Last weekend I had the pleasure to travel to Washington, DC with my brother, Dustin to attend the second Inauguration of President Barack Obama. This was my second Inauguration, as four years ago, thanks to Thom Kleiner and Congressman Eliot Engel, I was able to witness history.
This Inauguration was different; I didn’t decide to go until about a week ago, when I knew I’d be receiving tickets to the Inauguration and the Official Inaugural Ball because I was a member of the Democratic National Committee. My brother was excited to come along, and we had a great trip. We were able to reconnect with young Democrats from across the country, and I was able to attend wonderful receptions hosted by the National Jewish Democratic Committee, the Young Democrats of America, DL21C, and the Democratic Municipal Officials. We attended the Inauguration, watched the parade from a hotel room a few feet away from the street, and danced at the Inaugural Ball.
One of the highlights for me was attending the Disability Issues Ball. Dustin, an advocate for Disability Issues who is currently the chair of the Young Democrats of America Disability Issues Caucus was able to secure us tickets. It was held at the National Press Club, which in itself was an experience. We got dressed up, walked over and when we entered the room everyone around us was signing – I felt out of place, as I don’t know sign language. Luckily, Dustin does. Pretty soon the place filled up with hundreds of activists from across the country some with identifiable disabilities, many without. We spoke to Congresswoman Tammy Duckworth (D-IL), who lost her legs in the War in Iraq and was elected to the House of Representatives in November. We also spoke to State Department officials, about the importance of Disability Issues.
There were plenty of other balls across Washington. Many states had their own: there was an Italian Ball, an Irish Ball, and an Asian Americans Ball. It seemed that most ethnic groups and states had gatherings. What was so spectacular about the Disability Ball was that it was attended by people from across the country, and even some from abroad, with ranges of disabilities who came together in celebration of the Disability Community. Disabilities are something that touches us all as Americans, whether we have a disability, or we are caring for a loved one. We in Rockland are blessed to have many agencies that work with those with special needs and that advocate for inclusion.
The President started his Inaugural address, by saying,
“What makes us exceptional – what makes us American – is our allegiance to an idea, articulated in a declaration made more than two centuries ago: “We hold these truths to be self-evident, that all men are created equal, that they are endowed by their Creator with certain unalienable rights, that among these are Life, Liberty, and the pursuit of Happiness.” Today we continue a never-ending journey, to bridge the meaning of those words with the realities of our time. For history tells us that while these truths may be self-evident, they have never been self-executing…”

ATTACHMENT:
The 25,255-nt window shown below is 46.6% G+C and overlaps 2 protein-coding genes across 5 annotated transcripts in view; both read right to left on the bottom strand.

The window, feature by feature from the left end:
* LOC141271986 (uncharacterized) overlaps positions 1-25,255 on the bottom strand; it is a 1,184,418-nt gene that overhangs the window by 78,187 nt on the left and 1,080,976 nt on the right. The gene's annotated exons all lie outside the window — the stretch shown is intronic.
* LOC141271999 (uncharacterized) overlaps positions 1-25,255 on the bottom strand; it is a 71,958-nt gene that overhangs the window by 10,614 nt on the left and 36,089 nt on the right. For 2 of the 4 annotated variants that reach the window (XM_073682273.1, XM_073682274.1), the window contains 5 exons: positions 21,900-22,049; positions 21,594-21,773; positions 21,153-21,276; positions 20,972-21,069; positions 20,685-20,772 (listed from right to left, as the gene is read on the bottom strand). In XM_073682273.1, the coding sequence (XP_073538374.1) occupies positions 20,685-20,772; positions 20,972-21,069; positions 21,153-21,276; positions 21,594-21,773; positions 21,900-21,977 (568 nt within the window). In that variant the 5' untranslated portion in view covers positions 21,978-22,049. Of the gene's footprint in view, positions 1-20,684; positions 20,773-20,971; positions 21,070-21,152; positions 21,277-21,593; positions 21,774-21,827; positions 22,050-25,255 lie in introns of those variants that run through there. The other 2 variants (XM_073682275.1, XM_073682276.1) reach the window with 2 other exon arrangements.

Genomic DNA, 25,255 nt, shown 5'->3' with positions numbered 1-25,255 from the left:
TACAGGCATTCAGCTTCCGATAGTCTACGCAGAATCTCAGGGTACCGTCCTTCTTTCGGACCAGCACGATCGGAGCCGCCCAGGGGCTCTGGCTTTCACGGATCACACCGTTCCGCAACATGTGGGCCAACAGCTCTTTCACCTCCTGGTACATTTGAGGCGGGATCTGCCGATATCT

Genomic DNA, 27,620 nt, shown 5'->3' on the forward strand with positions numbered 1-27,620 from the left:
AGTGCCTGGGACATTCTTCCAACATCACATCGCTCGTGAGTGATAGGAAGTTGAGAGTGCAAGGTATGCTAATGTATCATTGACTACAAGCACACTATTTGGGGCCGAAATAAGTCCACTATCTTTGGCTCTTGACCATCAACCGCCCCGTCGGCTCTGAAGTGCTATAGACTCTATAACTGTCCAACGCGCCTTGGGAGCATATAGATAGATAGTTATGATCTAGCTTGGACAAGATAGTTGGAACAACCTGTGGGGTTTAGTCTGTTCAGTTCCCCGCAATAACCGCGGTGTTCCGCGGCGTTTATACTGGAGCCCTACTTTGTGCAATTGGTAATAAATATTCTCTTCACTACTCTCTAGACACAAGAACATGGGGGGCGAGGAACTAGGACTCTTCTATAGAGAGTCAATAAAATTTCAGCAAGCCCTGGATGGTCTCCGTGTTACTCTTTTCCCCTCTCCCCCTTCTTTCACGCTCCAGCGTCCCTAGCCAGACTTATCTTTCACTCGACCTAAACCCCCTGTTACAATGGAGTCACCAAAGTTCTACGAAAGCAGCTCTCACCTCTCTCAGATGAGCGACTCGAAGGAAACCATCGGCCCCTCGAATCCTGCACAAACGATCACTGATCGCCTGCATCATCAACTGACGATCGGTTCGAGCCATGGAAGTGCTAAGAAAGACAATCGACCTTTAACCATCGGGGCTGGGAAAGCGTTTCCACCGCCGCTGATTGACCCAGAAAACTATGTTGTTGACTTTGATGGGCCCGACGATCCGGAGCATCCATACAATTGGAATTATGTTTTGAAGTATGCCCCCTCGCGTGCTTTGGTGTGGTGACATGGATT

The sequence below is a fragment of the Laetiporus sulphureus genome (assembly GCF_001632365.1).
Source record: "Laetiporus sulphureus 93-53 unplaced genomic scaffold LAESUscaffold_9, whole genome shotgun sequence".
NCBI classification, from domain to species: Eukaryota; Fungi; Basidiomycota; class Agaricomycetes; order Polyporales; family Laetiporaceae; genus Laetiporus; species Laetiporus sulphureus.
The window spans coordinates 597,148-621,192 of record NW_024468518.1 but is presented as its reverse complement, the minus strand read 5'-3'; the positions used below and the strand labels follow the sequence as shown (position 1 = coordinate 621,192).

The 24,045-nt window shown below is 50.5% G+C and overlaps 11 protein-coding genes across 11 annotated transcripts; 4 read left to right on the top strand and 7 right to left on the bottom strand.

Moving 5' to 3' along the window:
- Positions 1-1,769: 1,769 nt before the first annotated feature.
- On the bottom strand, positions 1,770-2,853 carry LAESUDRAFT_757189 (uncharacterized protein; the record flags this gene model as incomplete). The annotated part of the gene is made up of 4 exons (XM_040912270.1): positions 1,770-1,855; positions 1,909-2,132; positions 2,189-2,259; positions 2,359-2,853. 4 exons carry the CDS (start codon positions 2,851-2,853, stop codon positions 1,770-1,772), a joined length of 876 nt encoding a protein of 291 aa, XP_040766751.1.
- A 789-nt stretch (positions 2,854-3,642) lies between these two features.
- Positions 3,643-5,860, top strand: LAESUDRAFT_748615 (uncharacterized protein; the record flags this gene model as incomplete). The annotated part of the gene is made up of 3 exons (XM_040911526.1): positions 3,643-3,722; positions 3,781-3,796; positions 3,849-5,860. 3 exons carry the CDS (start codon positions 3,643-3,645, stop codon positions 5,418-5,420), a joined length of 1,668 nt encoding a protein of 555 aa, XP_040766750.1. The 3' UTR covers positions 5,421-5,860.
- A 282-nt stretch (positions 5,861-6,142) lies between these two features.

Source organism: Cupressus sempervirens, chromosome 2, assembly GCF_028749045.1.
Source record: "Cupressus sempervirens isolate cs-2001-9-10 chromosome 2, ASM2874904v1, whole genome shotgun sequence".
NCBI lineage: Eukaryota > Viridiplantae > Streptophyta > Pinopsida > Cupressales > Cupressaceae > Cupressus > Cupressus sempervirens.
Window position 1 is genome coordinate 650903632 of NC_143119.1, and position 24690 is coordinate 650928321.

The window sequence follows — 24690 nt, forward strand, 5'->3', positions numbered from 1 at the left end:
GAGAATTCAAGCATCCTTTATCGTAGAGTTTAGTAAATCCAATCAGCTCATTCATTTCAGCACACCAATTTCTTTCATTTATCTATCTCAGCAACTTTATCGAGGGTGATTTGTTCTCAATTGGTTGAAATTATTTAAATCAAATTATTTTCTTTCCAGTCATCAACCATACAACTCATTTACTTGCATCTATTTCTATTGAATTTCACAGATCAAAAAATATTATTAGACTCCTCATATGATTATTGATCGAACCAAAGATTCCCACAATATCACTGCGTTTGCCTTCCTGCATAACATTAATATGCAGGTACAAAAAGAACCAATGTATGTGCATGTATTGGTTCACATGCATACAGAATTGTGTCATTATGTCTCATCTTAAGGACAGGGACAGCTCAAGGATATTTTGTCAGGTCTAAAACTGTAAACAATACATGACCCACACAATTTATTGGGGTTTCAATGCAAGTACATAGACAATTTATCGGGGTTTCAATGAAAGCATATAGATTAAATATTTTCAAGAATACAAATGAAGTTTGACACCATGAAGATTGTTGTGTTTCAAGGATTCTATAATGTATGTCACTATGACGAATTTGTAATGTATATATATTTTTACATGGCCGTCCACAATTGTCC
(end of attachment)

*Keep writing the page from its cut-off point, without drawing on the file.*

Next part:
I saw at the Disability Ball a desire to celebrate our differences and to acknowledge even the smallest successes. The pride felt for Rep. Tammy Duckworth was inspiring. I was deeply moved by the President’s inaugural address, because for me it showed us that the fights we’ve been fighting for generations are not over. We still have far to go in the search for equality, but I found these words particularly impactful:
“We the people declare today that the most evident of truth that all of us are created equal — is the star that guides us still; just as it guided our forebears through Seneca Falls and Selma and Stonewall; just as it guided all those men and women, sung and unsung, who left footprints along this great mall, to hear a preacher say that we cannot walk alone; to hear a King proclaim that our individual freedom is inextricably bound to the freedom of every soul on Earth.”
I realize not everyone shares my enthusiasm for this Inaugural address; some thought it was too liberal, some that the President was speaking in platitudes. I hope for the future of our country, and our county, that we take pause to listen to the lessons that “We the People” have taught us, and that we still have far to go in our quest for all-encompassing equality . The President went on to say “We must act, knowing that our work will be imperfect. We must act, knowing that today’s victories will be only partial and that it will be up to those who stand here in four years and 40 years and 400 years hence to advance the timeless spirit once conferred to us in a spare Philadelphia hall.”
The lesson of acting is what I took away from my weekend in Washington. As Americans, as New Yorkers, we must act to fight for equality. Together, when we achieve our ultimate goal, we'll know that life, liberty and the pursuit of happiness — the principles our founders fought and died for will be available to all who seek it.
Together, we can act to fight for those who can't fight for themselves. It's the very ideal that a preacher from Memphis, had many years ago, that we can stand up as Americans and proudly say that everyone who is a citizen of this great country is "free at last, free at last."